The greatest thing in the world for social justice advocate and former refugee Isaiah Lahai is not prosperity. It is legacy.
'No matter how prosperous one is, when you die, you will only be remembered for a little while. Thereafter, people will forget about you. But when you sow a seed into someone’s life, that seed will live forever', he said.
Isaiah works tirelessly in his community by using his personal refugee story to educate and encourage discussion and reflection. He works with Jesuit Social Services visiting schools, parishes and the wider community for their ‘Just Voices’ Speakers Program.
'On the 23 of March 1991, a violent civil war reached my doorstep in Buedu Town, Republic of Sierra Leone. Close family members were killed, carnage and anarchy was everywhere. Nowhere was safe. Everyone was fleeing for their lives', he said.
In the chaos and terror of escaping, Isaiah was separated from his parents. 'I walked for three days and three nights to reach safety in neighbouring Guinea. Mercifully, I was reunited with them.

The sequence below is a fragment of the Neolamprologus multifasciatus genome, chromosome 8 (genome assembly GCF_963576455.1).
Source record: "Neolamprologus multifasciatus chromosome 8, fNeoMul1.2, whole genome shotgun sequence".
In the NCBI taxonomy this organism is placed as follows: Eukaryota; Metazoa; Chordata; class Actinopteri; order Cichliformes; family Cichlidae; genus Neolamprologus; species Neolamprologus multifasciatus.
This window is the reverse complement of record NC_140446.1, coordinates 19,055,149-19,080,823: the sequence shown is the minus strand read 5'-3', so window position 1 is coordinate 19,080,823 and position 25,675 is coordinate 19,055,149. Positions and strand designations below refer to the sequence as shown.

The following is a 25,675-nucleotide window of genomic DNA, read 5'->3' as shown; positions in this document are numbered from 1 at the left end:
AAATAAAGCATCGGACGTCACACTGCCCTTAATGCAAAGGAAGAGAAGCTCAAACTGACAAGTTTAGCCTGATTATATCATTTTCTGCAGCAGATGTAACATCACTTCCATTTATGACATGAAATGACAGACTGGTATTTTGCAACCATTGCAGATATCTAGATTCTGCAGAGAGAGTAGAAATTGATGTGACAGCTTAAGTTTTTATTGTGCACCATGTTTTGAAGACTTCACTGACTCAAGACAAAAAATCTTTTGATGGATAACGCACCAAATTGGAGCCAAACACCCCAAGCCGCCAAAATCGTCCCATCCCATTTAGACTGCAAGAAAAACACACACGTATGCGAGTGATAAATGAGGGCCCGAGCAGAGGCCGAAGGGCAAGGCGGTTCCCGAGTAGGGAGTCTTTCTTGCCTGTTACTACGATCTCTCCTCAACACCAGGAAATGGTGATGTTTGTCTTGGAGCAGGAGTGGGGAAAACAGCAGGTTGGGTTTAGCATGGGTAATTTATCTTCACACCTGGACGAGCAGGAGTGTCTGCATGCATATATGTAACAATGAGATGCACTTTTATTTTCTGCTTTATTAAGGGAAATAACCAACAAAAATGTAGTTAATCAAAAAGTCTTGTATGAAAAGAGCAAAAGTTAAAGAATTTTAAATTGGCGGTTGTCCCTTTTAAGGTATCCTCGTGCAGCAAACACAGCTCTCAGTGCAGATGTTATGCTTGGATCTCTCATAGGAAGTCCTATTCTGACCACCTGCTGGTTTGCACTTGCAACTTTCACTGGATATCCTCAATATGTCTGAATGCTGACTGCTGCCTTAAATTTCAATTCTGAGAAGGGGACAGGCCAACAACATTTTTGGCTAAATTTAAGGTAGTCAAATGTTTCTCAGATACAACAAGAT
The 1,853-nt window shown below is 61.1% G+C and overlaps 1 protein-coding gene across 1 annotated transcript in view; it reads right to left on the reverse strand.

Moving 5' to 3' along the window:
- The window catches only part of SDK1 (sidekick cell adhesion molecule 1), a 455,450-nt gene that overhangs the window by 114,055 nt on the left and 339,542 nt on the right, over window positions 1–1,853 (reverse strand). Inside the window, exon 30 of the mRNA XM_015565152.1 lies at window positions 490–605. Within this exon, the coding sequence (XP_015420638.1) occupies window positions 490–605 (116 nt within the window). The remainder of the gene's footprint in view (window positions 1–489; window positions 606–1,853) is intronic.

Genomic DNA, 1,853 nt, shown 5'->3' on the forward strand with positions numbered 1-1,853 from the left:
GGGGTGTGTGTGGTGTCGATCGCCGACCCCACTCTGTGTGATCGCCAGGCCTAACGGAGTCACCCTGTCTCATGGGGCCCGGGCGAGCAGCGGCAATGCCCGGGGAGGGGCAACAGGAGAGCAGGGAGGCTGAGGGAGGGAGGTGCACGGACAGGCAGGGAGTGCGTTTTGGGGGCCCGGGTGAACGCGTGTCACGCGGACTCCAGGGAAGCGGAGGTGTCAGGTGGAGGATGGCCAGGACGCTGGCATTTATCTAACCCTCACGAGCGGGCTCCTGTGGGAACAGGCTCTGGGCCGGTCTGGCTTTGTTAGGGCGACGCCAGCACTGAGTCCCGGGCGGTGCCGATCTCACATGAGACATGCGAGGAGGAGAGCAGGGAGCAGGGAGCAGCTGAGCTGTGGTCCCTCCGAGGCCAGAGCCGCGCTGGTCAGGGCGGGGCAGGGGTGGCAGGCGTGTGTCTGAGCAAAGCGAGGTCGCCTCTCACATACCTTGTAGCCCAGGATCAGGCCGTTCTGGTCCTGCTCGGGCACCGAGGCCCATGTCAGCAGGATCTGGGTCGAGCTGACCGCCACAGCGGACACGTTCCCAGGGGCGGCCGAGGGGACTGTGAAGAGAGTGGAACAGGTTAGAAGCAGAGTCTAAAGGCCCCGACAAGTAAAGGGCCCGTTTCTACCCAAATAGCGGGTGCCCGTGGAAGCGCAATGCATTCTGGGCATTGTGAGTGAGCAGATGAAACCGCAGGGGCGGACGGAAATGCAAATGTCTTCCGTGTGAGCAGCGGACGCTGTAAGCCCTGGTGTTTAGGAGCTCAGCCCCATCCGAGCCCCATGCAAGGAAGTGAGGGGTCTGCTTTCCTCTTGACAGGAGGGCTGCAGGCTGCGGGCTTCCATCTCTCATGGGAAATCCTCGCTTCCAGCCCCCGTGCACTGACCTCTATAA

'Everything around me was a failure. I searched for hope, but hope was nowhere to be found.' He said as he described the 14 horrifying years, ordered from one refugee camp to another.
Sadly Isaiah’s refugee journey is not unique, but his willingness and determination to be a voice for refugee rights and justice is powerful.
Since arriving in Australia in 2006, Isaiah said his desire is to be a legacy driven citizen and contributor to Australian society. 'I came to realise that Australians are willing to walk with you, in your shoes, if you share your story with them', he said.
In telling his personal story, Isaiah incorporates powerful messages of resilience and hope. Year 6 teacher Jo Howell, St Finbar’s Primary Brighton East, wrote:
'Our students were amazed at Isaiah's story, and the resilience and determination he showed to overcome the cruelty and heartache he suffered. He inspired all of us with his incredible courage and his desire to help others. Even now the students are still talking about him and we often pray for him in our daily prayers.'
Just Voices Speakers Program
Along with Isaiah, Jesuit Social Services has a number of social justice speakers from diverse backgrounds, communities and cultures willing to share their personal experiences and messages with workplaces, schools and parishes through the Just Voices Speakers Program. If you would like more information, please download their brochure here.
Or contact: firstname.lastname@example.org or email@example.com.